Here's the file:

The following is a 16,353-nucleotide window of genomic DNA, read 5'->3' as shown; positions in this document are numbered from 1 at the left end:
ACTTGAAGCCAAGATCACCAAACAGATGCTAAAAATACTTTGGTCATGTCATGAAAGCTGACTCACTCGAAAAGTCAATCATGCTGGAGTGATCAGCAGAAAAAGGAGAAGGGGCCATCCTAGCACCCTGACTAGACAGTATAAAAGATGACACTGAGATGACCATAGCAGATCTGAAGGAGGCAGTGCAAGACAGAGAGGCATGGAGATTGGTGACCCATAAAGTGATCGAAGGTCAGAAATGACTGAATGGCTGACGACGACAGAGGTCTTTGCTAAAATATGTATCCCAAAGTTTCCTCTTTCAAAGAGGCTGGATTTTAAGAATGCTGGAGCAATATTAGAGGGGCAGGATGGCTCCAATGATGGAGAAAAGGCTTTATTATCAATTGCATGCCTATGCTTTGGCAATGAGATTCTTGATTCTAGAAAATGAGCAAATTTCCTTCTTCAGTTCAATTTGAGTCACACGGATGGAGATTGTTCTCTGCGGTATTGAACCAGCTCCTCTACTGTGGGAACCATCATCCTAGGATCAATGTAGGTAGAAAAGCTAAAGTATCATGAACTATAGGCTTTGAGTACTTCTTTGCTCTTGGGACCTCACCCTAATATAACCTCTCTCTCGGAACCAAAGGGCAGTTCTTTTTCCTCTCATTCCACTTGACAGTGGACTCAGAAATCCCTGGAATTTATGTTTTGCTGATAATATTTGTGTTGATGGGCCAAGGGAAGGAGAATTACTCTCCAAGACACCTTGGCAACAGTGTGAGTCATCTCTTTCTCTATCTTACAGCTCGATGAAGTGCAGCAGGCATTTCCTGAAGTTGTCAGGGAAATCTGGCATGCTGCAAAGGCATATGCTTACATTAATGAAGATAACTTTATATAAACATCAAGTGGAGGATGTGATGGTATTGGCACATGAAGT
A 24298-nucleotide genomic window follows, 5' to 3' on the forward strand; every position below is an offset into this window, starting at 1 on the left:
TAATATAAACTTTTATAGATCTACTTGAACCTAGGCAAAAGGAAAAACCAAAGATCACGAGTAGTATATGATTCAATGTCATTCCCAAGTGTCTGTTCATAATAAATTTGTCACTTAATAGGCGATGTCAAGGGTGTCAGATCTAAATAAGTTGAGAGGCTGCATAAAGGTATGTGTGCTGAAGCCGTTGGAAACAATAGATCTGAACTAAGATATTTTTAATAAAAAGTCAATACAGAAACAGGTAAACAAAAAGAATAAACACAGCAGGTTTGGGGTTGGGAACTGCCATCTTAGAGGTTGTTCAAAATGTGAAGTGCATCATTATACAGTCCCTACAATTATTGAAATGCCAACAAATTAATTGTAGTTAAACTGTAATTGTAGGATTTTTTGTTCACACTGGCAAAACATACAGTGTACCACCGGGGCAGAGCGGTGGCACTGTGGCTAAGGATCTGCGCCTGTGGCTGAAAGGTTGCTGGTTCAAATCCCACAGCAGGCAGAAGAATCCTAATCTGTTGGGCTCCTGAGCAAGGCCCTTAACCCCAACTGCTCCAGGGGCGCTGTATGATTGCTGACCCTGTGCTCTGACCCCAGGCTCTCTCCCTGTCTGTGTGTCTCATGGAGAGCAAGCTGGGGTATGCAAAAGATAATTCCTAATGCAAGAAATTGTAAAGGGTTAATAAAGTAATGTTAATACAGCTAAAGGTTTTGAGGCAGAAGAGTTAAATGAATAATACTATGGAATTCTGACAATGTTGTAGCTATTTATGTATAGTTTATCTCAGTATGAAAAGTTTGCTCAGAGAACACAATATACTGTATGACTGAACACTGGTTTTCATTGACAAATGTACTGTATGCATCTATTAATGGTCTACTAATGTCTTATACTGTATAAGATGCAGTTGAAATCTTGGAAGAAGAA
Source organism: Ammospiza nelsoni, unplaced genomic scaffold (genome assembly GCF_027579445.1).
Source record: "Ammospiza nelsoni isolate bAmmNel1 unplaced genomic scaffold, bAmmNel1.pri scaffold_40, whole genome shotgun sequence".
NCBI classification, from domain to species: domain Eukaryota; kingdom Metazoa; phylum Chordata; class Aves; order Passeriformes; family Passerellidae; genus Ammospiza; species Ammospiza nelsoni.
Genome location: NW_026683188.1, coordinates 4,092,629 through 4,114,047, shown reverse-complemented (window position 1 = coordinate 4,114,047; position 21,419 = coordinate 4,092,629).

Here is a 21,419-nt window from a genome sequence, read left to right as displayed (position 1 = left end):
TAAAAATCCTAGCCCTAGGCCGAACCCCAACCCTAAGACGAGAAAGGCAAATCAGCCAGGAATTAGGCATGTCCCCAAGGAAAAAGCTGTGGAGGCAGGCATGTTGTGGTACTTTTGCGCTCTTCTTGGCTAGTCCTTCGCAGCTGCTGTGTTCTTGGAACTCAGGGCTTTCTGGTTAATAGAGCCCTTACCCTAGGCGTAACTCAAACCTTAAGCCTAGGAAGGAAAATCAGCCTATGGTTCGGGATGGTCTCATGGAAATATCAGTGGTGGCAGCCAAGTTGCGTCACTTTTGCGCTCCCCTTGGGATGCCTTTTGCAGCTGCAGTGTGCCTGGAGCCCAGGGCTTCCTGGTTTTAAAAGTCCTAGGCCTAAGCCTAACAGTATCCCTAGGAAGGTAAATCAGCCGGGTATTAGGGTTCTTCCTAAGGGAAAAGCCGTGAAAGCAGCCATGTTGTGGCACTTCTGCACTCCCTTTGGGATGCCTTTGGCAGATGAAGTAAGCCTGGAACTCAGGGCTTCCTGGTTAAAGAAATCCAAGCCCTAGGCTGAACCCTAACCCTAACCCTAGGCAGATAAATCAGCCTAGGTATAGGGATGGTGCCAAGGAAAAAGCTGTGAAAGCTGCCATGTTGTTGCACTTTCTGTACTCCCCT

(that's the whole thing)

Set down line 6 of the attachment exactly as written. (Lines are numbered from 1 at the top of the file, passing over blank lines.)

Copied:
Source record: "Ammospiza nelsoni isolate bAmmNel1 unplaced genomic scaffold, bAmmNel1.pri scaffold_40, whole genome shotgun sequence".